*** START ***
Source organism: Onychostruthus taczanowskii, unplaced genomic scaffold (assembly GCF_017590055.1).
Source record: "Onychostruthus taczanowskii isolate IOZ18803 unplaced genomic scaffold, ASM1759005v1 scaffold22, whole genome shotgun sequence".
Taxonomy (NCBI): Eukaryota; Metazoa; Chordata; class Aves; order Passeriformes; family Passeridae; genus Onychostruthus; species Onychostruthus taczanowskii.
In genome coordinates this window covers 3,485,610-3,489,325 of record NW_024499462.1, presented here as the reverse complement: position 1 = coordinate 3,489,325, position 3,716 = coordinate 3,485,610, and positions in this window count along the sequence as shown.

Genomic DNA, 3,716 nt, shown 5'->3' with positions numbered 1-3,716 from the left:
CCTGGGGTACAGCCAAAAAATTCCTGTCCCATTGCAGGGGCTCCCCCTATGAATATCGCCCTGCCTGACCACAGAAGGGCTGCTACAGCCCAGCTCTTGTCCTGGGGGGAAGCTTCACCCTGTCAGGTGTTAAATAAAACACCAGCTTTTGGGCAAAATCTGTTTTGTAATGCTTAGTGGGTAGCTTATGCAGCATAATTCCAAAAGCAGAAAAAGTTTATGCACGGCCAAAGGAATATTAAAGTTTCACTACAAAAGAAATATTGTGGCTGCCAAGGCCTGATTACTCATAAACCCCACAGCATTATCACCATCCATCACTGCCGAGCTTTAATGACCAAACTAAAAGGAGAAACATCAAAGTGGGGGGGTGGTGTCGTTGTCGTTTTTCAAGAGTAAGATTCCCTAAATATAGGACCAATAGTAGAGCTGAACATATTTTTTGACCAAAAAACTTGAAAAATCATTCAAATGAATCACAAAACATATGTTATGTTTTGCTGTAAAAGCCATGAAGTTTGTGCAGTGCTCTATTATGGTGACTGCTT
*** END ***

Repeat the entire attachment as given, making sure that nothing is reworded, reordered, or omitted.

Source organism: Onychostruthus taczanowskii, unplaced genomic scaffold (assembly GCF_017590055.1).
Source record: "Onychostruthus taczanowskii isolate IOZ18803 unplaced genomic scaffold, ASM1759005v1 scaffold22, whole genome shotgun sequence".
Taxonomy (NCBI): Eukaryota; Metazoa; Chordata; class Aves; order Passeriformes; family Passeridae; genus Onychostruthus; species Onychostruthus taczanowskii.
In genome coordinates this window covers 3,485,610-3,489,325 of record NW_024499462.1, presented here as the reverse complement: position 1 = coordinate 3,489,325, position 3,716 = coordinate 3,485,610, and positions in this window count along the sequence as shown.

Genomic DNA, 3,716 nt, shown 5'->3' with positions numbered 1-3,716 from the left:
CCTGGGGTACAGCCAAAAAATTCCTGTCCCATTGCAGGGGCTCCCCCTATGAATATCGCCCTGCCTGACCACAGAAGGGCTGCTACAGCCCAGCTCTTGTCCTGGGGGGAAGCTTCACCCTGTCAGGTGTTAAATAAAACACCAGCTTTTGGGCAAAATCTGTTTTGTAATGCTTAGTGGGTAGCTTATGCAGCATAATTCCAAAAGCAGAAAAAGTTTATGCACGGCCAAAGGAATATTAAAGTTTCACTACAAAAGAAATATTGTGGCTGCCAAGGCCTGATTACTCATAAACCCCACAGCATTATCACCATCCATCACTGCCGAGCTTTAATGACCAAACTAAAAGGAGAAACATCAAAGTGGGGGGGTGGTGTCGTTGTCGTTTTTCAAGAGTAAGATTCCCTAAATATAGGACCAATAGTAGAGCTGAACATATTTTTTGACCAAAAAACTTGAAAAATCATTCAAATGAATCACAAAACATATGTTATGTTTTGCTGTAAAAGCCATGAAGTTTGTGCAGTGCTCTATTATGGTGACTGCTT